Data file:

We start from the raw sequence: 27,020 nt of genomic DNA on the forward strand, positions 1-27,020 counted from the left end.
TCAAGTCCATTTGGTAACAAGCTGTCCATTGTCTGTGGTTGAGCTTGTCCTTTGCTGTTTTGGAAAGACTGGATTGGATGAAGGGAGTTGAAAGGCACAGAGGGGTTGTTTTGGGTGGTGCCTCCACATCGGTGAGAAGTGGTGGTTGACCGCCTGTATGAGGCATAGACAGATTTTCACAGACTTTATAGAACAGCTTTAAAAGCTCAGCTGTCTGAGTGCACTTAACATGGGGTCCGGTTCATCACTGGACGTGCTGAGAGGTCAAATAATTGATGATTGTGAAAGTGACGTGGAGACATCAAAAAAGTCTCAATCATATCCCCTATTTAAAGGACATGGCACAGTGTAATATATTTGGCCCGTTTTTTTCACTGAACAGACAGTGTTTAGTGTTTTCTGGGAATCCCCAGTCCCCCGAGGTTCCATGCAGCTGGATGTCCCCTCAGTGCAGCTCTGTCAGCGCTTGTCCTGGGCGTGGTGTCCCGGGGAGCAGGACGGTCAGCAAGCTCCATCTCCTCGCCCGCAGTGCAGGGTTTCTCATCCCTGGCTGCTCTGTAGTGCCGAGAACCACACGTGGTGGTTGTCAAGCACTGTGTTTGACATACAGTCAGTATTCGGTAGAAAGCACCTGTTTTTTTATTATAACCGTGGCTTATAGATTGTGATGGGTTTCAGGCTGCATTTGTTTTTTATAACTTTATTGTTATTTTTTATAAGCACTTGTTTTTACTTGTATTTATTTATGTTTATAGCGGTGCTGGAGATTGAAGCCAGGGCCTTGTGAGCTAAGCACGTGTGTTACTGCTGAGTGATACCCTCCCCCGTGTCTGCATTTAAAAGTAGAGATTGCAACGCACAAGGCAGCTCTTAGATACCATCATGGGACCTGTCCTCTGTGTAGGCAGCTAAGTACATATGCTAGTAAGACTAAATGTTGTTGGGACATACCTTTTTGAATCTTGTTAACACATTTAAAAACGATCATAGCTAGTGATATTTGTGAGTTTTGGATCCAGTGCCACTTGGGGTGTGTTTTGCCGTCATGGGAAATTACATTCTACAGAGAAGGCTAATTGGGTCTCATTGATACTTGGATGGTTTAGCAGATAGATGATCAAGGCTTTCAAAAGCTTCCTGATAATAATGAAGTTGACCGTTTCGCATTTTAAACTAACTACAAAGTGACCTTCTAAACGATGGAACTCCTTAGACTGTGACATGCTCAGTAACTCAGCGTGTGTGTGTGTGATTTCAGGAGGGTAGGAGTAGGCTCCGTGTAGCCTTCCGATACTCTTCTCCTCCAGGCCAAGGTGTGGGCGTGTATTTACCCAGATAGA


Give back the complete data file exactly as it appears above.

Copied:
We start from the raw sequence: 27,020 nt of genomic DNA on the forward strand, positions 1-27,020 counted from the left end.
TCAAGTCCATTTGGTAACAAGCTGTCCATTGTCTGTGGTTGAGCTTGTCCTTTGCTGTTTTGGAAAGACTGGATTGGATGAAGGGAGTTGAAAGGCACAGAGGGGTTGTTTTGGGTGGTGCCTCCACATCGGTGAGAAGTGGTGGTTGACCGCCTGTATGAGGCATAGACAGATTTTCACAGACTTTATAGAACAGCTTTAAAAGCTCAGCTGTCTGAGTGCACTTAACATGGGGTCCGGTTCATCACTGGACGTGCTGAGAGGTCAAATAATTGATGATTGTGAAAGTGACGTGGAGACATCAAAAAAGTCTCAATCATATCCCCTATTTAAAGGACATGGCACAGTGTAATATATTTGGCCCGTTTTTTTCACTGAACAGACAGTGTTTAGTGTTTTCTGGGAATCCCCAGTCCCCCGAGGTTCCATGCAGCTGGATGTCCCCTCAGTGCAGCTCTGTCAGCGCTTGTCCTGGGCGTGGTGTCCCGGGGAGCAGGACGGTCAGCAAGCTCCATCTCCTCGCCCGCAGTGCAGGGTTTCTCATCCCTGGCTGCTCTGTAGTGCCGAGAACCACACGTGGTGGTTGTCAAGCACTGTGTTTGACATACAGTCAGTATTCGGTAGAAAGCACCTGTTTTTTTATTATAACCGTGGCTTATAGATTGTGATGGGTTTCAGGCTGCATTTGTTTTTTATAACTTTATTGTTATTTTTTATAAGCACTTGTTTTTACTTGTATTTATTTATGTTTATAGCGGTGCTGGAGATTGAAGCCAGGGCCTTGTGAGCTAAGCACGTGTGTTACTGCTGAGTGATACCCTCCCCCGTGTCTGCATTTAAAAGTAGAGATTGCAACGCACAAGGCAGCTCTTAGATACCATCATGGGACCTGTCCTCTGTGTAGGCAGCTAAGTACATATGCTAGTAAGACTAAATGTTGTTGGGACATACCTTTTTGAATCTTGTTAACACATTTAAAAACGATCATAGCTAGTGATATTTGTGAGTTTTGGATCCAGTGCCACTTGGGGTGTGTTTTGCCGTCATGGGAAATTACATTCTACAGAGAAGGCTAATTGGGTCTCATTGATACTTGGATGGTTTAGCAGATAGATGATCAAGGCTTTCAAAAGCTTCCTGATAATAATGAAGTTGACCGTTTCGCATTTTAAACTAACTACAAAGTGACCTTCTAAACGATGGAACTCCTTAGACTGTGACATGCTCAGTAACTCAGCGTGTGTGTGTGTGATTTCAGGAGGGTAGGAGTAGGCTCCGTGTAGCCTTCCGATACTCTTCTCCTCCAGGCCAAGGTGTGGGCGTGTATTTACCCAGATAGA